Master Server Role
– One server or a pod functions as the master server
– Master server role has these jobs/components:
- Gateway and control panel for the cluster via API
- Perform health checks on other nodes
- Schedule workloads and manage scaling
- Link all components and adjust networking
- Authenticate clients and nodes
– Declaration plan (JSON or YAML format)
- Start user-defined application or service
- Master server executes plan by examining current state of system
- etcd is a protocol to distribute configuration values within the cluster. Its methods allow applications to select, update, delete shits programmatically.
- Kubernetes uses etcd to allow nodes to reconfigure themselves.
– kube-apiserver provides RESTful interface for kubectl (clients)
– kube-scheduler assigns workloads
– kube-controller-manager regulates the cluster
– cloud-controller-manager connects to various cloud environments to provide a uniform dashboard
Node Server Components
– Container Runtime can be serviced by Docker, rkt, or runc
– kubelet authenticates to the cluster and receive manifest (work) and controls Container Runtime. Report state of node to Master server.
– kube-proxy: run on each node to ensure networking is streamlined
– Pod is a group of nodes that perform similar functions, share life cycle. These nodes share environment, volumes, and supernets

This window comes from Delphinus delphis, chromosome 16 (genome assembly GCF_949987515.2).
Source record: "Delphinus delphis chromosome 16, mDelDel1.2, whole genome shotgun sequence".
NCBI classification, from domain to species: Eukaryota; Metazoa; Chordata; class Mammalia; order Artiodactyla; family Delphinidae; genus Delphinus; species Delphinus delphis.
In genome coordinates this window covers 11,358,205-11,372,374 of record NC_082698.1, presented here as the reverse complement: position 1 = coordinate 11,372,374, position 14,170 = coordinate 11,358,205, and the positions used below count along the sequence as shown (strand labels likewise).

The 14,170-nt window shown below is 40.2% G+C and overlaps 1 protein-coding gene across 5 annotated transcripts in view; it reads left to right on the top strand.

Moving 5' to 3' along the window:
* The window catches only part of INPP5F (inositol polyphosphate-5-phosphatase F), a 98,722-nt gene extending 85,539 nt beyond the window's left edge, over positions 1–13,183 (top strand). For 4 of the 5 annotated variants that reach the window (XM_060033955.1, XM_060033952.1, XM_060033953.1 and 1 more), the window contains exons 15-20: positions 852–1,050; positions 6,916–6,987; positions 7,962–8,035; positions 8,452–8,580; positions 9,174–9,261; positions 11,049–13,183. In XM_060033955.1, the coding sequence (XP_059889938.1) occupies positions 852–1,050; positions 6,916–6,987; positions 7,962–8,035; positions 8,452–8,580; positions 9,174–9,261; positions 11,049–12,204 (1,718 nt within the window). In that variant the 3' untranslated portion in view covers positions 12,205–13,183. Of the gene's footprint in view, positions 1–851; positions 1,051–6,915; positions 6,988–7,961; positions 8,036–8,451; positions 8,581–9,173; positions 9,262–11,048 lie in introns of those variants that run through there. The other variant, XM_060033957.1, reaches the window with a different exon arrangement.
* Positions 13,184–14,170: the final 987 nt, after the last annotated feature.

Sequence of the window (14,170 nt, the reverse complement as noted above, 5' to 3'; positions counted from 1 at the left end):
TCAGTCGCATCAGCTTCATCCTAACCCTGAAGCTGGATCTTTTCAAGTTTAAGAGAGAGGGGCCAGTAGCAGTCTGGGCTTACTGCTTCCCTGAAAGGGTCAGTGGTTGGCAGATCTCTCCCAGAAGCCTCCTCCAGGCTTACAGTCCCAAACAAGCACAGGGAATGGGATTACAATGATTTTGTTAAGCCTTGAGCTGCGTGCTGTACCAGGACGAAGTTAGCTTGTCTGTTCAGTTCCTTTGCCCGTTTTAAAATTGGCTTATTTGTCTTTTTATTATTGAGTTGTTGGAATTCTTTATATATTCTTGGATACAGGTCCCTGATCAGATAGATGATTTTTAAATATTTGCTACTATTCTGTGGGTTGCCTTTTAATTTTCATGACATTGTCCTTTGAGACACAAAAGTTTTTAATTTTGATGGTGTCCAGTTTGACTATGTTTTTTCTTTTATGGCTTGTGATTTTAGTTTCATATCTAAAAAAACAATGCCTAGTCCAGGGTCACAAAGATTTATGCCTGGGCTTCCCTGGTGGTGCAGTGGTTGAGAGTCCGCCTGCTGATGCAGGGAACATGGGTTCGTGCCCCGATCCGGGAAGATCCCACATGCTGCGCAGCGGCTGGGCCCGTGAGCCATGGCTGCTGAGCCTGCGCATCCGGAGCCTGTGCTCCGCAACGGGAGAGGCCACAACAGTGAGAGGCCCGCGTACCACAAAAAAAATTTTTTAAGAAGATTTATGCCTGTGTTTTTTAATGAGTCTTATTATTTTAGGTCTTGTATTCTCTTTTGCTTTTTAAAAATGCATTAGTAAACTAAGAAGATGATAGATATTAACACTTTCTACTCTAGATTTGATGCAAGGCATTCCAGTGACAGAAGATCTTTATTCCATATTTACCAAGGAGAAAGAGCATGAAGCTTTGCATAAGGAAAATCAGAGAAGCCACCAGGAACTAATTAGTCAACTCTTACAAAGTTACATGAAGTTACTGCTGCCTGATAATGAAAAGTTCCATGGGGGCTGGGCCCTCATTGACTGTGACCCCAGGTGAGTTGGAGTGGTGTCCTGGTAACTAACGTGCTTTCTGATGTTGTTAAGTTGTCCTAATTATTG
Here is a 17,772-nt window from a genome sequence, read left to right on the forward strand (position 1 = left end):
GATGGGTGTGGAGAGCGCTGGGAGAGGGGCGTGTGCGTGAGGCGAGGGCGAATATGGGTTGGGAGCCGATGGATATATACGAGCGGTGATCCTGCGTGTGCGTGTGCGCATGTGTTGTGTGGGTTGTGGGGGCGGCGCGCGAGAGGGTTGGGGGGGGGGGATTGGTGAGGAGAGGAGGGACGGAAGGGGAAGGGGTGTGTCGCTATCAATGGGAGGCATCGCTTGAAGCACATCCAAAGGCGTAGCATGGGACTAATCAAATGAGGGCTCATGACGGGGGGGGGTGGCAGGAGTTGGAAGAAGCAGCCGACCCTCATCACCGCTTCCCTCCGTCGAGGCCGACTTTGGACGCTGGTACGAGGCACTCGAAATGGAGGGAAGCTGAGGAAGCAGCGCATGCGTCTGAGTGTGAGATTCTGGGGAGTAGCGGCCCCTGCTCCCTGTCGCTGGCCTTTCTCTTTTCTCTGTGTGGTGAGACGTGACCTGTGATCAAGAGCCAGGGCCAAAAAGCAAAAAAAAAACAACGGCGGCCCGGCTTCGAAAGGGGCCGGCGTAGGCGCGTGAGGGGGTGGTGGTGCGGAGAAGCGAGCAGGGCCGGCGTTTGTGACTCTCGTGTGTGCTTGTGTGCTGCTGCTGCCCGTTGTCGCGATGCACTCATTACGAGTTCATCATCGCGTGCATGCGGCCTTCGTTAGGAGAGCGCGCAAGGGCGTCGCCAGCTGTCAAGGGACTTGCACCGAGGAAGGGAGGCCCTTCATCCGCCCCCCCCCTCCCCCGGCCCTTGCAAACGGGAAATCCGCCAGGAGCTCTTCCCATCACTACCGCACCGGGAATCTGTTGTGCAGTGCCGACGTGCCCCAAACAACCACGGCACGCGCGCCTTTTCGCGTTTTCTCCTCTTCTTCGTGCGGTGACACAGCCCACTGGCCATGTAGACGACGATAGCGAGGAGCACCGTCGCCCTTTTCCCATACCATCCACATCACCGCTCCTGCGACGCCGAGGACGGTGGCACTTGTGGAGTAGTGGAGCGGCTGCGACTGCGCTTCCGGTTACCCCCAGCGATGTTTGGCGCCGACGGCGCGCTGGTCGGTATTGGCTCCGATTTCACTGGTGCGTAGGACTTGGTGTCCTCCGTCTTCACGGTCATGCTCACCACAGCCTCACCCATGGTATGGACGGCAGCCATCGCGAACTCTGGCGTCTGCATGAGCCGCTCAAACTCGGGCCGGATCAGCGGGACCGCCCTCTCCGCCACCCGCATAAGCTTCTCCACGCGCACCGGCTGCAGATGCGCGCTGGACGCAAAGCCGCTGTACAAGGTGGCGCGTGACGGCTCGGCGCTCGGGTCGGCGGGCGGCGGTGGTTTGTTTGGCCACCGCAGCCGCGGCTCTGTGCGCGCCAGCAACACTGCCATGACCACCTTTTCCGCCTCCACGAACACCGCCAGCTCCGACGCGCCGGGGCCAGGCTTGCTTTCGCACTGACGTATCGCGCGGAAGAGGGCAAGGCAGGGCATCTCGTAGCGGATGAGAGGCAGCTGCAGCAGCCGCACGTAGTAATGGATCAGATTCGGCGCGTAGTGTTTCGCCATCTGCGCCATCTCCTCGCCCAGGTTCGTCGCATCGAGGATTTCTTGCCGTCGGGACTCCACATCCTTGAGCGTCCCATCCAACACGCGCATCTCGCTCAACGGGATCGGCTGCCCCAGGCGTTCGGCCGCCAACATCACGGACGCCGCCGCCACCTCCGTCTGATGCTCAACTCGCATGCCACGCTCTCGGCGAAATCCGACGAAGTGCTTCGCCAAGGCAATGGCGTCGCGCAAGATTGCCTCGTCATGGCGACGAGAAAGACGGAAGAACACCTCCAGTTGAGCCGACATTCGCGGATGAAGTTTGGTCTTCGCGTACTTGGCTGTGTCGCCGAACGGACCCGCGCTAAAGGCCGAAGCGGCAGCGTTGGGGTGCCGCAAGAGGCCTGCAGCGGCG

– Replication Controller defines pod template to scale replicas horizontally. It can perform updates on sets of pods without affecting availability.
– Replication Sets are the run-time copies of Replication Controller design. It’s meant to be selected by Deployments (workloads)
– Deployments are high-level objects accessible to the user. Similar to Replication Controller in functionality while differing in the easy of roll-back features.
– Stateful Sets is a specialized pod controller, often associated with persistent databases. It acts as a pod controller to guarantee stability in networking and storage. It does this by tracking IDs for each pod
– Daemon Sets is a type of pod controller, often associated with node services such as collecting metrics, gathering logs. These can bypass pod restrictions to ensure essential services are available to nodes.
– Jobs are one-off tasks. Kubernetes also has Cron Jobs that function just like the sub-system Cron.
– Service is a group of pods that performs the same functionality. There are Internal (SQL) and External Services (Apache/Nginx)
– NodePort maps the node’s external IP with the cluster IP service
– LoadBalancer creates external balancer route to Services
– Volumes are Kubernetes construct that allow all containers in a pod to share. These exist until the Pod is terminated
– Persistent Volumes are made to survive the pod’s life cycle as defined by their reclaimation policy
– Labels are tags on Controller-based objects and Services. Each unit can have multiple labels, but it can only have 1 key entry. Semantics such as DEV, QA, STAGE, PROD, VERSION-X, etc are good examples of usage
– Annotations are aggregates of Labels. They’re useful for metadata and expanded descriptions
Practical illustration is posted here.